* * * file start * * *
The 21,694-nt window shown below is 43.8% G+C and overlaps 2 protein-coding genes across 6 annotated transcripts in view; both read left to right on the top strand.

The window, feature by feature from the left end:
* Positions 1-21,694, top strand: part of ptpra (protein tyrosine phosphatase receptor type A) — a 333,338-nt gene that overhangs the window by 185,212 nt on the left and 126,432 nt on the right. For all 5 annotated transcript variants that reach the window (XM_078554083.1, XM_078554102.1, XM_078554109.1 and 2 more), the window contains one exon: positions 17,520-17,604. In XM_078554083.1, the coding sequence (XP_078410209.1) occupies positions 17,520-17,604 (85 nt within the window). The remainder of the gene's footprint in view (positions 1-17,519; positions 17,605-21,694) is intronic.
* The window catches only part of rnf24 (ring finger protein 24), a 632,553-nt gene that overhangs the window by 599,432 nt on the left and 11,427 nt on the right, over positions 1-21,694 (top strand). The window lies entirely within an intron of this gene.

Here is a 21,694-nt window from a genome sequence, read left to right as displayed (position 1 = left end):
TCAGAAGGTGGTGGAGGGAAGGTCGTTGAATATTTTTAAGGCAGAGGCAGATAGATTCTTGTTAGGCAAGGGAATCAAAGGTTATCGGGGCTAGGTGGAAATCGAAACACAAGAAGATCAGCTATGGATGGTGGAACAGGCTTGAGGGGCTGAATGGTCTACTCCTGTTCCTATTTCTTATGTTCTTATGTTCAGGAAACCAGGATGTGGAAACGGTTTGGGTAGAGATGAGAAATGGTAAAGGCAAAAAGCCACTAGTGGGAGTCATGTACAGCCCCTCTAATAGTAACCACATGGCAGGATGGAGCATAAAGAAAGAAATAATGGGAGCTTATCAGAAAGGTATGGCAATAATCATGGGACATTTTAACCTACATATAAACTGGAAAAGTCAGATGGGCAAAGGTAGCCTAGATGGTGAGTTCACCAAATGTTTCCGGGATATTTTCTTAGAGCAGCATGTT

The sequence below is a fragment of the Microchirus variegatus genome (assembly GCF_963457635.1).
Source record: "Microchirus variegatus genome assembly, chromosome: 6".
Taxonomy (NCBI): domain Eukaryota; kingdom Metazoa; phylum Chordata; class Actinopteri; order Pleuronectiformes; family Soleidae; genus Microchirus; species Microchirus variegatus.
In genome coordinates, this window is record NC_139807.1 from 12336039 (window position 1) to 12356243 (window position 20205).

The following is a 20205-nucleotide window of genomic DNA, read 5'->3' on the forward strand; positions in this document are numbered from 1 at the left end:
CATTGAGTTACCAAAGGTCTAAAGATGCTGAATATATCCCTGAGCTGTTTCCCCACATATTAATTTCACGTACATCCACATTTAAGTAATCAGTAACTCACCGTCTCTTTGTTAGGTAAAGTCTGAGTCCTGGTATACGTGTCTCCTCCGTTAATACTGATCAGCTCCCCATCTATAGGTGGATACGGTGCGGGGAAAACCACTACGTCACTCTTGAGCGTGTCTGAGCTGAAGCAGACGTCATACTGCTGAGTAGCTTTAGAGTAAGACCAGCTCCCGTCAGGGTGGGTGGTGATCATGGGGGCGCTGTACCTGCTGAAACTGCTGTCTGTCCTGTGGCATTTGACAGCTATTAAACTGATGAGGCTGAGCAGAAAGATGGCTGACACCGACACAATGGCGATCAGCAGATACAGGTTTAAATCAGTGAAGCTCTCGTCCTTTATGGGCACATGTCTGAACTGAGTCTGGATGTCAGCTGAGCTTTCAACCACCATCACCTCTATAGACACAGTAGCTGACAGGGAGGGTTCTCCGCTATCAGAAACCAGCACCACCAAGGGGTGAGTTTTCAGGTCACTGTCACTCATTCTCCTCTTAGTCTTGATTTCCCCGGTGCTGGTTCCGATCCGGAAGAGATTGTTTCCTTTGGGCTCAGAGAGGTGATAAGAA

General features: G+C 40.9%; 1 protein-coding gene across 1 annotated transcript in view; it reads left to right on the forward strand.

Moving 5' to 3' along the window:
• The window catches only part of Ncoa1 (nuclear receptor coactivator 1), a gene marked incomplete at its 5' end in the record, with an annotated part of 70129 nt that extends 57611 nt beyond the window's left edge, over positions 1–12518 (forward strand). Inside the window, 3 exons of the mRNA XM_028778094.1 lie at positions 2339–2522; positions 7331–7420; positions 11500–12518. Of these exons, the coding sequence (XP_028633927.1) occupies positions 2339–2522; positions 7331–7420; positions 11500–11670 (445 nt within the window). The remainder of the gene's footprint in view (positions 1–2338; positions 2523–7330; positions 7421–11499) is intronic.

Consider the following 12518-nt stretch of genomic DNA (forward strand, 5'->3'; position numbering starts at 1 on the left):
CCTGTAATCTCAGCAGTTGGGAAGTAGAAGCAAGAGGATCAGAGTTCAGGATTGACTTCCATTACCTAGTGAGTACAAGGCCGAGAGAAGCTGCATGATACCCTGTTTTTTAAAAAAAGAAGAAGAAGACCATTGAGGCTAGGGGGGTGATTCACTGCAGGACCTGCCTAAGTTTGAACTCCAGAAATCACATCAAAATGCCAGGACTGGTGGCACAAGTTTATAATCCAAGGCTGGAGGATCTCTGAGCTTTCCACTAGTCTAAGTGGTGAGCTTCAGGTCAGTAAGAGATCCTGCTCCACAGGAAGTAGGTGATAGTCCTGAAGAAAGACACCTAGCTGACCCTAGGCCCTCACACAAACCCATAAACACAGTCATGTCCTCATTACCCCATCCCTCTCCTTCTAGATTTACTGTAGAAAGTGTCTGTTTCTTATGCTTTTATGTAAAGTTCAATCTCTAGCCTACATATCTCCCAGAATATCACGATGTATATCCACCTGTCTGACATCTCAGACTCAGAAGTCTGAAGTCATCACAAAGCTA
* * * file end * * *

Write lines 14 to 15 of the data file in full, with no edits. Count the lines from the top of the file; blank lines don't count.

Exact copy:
Moving 5' to 3' along the window:
• The window catches only part of Ncoa1 (nuclear receptor coactivator 1), a gene marked incomplete at its 5' end in the record, with an annotated part of 70129 nt that extends 57611 nt beyond the window's left edge, over positions 1–12518 (forward strand). Inside the window, 3 exons of the mRNA XM_028778094.1 lie at positions 2339–2522; positions 7331–7420; positions 11500–12518. Of these exons, the coding sequence (XP_028633927.1) occupies positions 2339–2522; positions 7331–7420; positions 11500–11670 (445 nt within the window). The remainder of the gene's footprint in view (positions 1–2338; positions 2523–7330; positions 7421–11499) is intronic.